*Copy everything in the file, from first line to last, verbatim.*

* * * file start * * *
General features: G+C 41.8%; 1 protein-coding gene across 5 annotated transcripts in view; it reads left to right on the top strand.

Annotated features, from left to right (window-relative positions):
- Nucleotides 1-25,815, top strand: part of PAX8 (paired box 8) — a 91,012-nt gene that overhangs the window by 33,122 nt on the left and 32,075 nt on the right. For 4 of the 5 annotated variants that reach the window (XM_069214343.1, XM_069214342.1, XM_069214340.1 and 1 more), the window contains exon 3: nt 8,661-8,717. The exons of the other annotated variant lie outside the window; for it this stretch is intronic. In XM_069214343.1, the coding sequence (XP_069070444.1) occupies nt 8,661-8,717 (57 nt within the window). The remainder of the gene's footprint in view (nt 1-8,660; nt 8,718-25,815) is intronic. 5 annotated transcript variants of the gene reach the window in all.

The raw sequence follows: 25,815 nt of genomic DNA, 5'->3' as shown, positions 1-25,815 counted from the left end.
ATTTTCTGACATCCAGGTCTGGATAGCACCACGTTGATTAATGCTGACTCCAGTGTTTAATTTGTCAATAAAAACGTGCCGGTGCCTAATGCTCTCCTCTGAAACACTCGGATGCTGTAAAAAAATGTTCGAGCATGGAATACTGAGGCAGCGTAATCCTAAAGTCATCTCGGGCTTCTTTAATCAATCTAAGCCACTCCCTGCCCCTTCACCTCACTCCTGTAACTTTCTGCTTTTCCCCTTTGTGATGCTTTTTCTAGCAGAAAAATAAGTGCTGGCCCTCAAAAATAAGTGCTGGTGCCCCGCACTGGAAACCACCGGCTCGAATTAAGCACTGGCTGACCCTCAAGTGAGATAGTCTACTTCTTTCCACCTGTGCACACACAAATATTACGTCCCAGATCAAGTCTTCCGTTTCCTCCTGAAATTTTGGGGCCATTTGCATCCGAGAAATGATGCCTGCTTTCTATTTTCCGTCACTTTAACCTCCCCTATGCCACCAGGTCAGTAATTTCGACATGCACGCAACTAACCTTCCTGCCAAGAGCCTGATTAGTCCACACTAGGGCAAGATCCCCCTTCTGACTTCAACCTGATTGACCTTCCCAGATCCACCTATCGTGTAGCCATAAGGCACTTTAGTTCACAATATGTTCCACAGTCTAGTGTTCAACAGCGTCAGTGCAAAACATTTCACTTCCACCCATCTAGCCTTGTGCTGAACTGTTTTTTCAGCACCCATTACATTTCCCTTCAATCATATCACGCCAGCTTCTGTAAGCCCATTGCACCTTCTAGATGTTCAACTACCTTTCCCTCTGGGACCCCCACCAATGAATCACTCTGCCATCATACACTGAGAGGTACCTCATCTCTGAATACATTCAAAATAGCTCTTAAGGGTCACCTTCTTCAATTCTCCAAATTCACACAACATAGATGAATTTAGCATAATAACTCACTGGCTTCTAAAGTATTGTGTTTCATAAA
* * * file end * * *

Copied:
General features: G+C 41.8%; 1 protein-coding gene across 5 annotated transcripts in view; it reads left to right on the top strand.

Annotated features, from left to right (window-relative positions):
- Nucleotides 1-25,815, top strand: part of PAX8 (paired box 8) — a 91,012-nt gene that overhangs the window by 33,122 nt on the left and 32,075 nt on the right. For 4 of the 5 annotated variants that reach the window (XM_069214343.1, XM_069214342.1, XM_069214340.1 and 1 more), the window contains exon 3: nt 8,661-8,717. The exons of the other annotated variant lie outside the window; for it this stretch is intronic. In XM_069214343.1, the coding sequence (XP_069070444.1) occupies nt 8,661-8,717 (57 nt within the window). The remainder of the gene's footprint in view (nt 1-8,660; nt 8,718-25,815) is intronic. 5 annotated transcript variants of the gene reach the window in all.

The raw sequence follows: 25,815 nt of genomic DNA, 5'->3' as shown, positions 1-25,815 counted from the left end.
ATTTTCTGACATCCAGGTCTGGATAGCACCACGTTGATTAATGCTGACTCCAGTGTTTAATTTGTCAATAAAAACGTGCCGGTGCCTAATGCTCTCCTCTGAAACACTCGGATGCTGTAAAAAAATGTTCGAGCATGGAATACTGAGGCAGCGTAATCCTAAAGTCATCTCGGGCTTCTTTAATCAATCTAAGCCACTCCCTGCCCCTTCACCTCACTCCTGTAACTTTCTGCTTTTCCCCTTTGTGATGCTTTTTCTAGCAGAAAAATAAGTGCTGGCCCTCAAAAATAAGTGCTGGTGCCCCGCACTGGAAACCACCGGCTCGAATTAAGCACTGGCTGACCCTCAAGTGAGATAGTCTACTTCTTTCCACCTGTGCACACACAAATATTACGTCCCAGATCAAGTCTTCCGTTTCCTCCTGAAATTTTGGGGCCATTTGCATCCGAGAAATGATGCCTGCTTTCTATTTTCCGTCACTTTAACCTCCCCTATGCCACCAGGTCAGTAATTTCGACATGCACGCAACTAACCTTCCTGCCAAGAGCCTGATTAGTCCACACTAGGGCAAGATCCCCCTTCTGACTTCAACCTGATTGACCTTCCCAGATCCACCTATCGTGTAGCCATAAGGCACTTTAGTTCACAATATGTTCCACAGTCTAGTGTTCAACAGCGTCAGTGCAAAACATTTCACTTCCACCCATCTAGCCTTGTGCTGAACTGTTTTTTCAGCACCCATTACATTTCCCTTCAATCATATCACGCCAGCTTCTGTAAGCCCATTGCACCTTCTAGATGTTCAACTACCTTTCCCTCTGGGACCCCCACCAATGAATCACTCTGCCATCATACACTGAGAGGTACCTCATCTCTGAATACATTCAAAATAGCTCTTAAGGGTCACCTTCTTCAATTCTCCAAATTCACACAACATAGATGAATTTAGCATAATAACTCACTGGCTTCTAAAGTATTGTGTTTCATAAA